Eleanor Roosevelt blazed a trail for women
Modern feminism is thought to have had its roots in the 1960s and 1970s. The Equal Rights Amendment to the Constitution sought to guarantee equality for women. Female activists got caught up in protests, rallies and made themselves heard and seen in corporate board rooms and on city streets.
They had a godmother, of sorts.
Arguably, she was Eleanor Roosevelt, wife of the 33rd president of the United States and a member of one of the country's most politically powerful families.
Eleanor Clift profiles Eleanor Roosevelt in an essay published in The Daily Beast and sets the table nicely for a Ken Burns documentary special set to air later this month on Panhandle PBS.
She wasn't universally loved. Eleanor had her critics during the time preceding her husband's election as president in 1932 and certainly during their record-setting time in the White House. FDR was elected four times as president, but died shortly after his fourth inauguration in early 1945.
Eleanor's critics accused her of “'gallivanting' around the country at taxpayer’s expense, but like her husband, she wore the attacks like a badge of honor, " Clift writes.
What made her a feminist icon? Clift said it is contained in a letter.
"The core of what made Eleanor a feminist icon is best expressed in a letter she wrote in the late 1950’s to a young African-American boy who had been beaten up in school. She shared with him what she herself had learned at an early age, 'Courage is more exhilarating than fear and in the long run it is easier. We do not have to become heroes overnight. Just a step at a time, meeting each thing that comes up, seeing it is not as dreadful as it appeared, discovering we have the strength to stare it down.'”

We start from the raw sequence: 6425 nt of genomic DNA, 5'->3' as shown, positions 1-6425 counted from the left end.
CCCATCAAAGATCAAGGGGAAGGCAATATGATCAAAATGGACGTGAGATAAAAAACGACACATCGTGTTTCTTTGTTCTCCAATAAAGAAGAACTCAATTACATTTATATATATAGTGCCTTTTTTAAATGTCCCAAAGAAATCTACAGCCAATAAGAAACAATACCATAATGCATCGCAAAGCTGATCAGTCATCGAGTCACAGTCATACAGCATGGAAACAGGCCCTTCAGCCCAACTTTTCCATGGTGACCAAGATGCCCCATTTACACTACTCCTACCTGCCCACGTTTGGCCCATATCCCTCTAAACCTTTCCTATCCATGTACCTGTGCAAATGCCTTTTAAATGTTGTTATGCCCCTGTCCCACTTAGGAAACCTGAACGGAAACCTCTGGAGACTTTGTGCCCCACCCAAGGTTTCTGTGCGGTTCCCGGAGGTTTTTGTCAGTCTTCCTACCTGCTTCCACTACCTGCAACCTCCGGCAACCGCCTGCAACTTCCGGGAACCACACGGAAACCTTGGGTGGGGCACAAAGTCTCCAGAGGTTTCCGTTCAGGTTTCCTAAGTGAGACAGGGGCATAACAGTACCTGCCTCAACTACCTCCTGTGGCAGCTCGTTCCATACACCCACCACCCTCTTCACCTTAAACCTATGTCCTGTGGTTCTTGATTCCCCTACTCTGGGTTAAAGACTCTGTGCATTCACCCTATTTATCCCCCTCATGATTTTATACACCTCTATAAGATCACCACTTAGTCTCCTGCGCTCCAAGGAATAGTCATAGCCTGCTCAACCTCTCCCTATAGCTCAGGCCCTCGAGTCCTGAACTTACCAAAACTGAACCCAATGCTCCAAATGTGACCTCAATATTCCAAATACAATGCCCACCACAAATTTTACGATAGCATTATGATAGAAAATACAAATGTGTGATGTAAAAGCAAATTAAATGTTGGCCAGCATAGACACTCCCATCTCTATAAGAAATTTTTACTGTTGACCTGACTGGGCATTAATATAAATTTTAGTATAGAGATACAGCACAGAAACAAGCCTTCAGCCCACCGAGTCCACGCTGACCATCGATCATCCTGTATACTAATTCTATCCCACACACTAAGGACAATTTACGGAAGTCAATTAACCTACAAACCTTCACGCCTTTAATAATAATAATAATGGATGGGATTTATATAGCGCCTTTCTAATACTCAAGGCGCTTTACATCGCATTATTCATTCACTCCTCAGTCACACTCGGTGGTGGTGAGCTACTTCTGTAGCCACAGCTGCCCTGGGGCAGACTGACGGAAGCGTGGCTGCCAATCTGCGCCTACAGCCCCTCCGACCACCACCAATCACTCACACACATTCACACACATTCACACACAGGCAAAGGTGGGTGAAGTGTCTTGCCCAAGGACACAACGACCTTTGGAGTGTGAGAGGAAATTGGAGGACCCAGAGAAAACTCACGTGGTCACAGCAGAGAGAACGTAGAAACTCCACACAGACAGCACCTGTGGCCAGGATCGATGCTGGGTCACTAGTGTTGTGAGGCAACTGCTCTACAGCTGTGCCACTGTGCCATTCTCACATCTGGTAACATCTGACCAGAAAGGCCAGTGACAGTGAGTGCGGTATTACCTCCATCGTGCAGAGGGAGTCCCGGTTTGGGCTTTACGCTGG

Eleanor Roosevelt understood that struggles often take time to complete and one cannot expect to declare victory without first taking a few hits.
"The Roosevelts" will air on Panhandle PBS Sept. 14-20. It is a 14-hour special on the lives of Eleanor and Franklin Roosevelt, but also on their distant cousin, Theodore Roosevelt. The broadcast airs at 7 p.m. each night.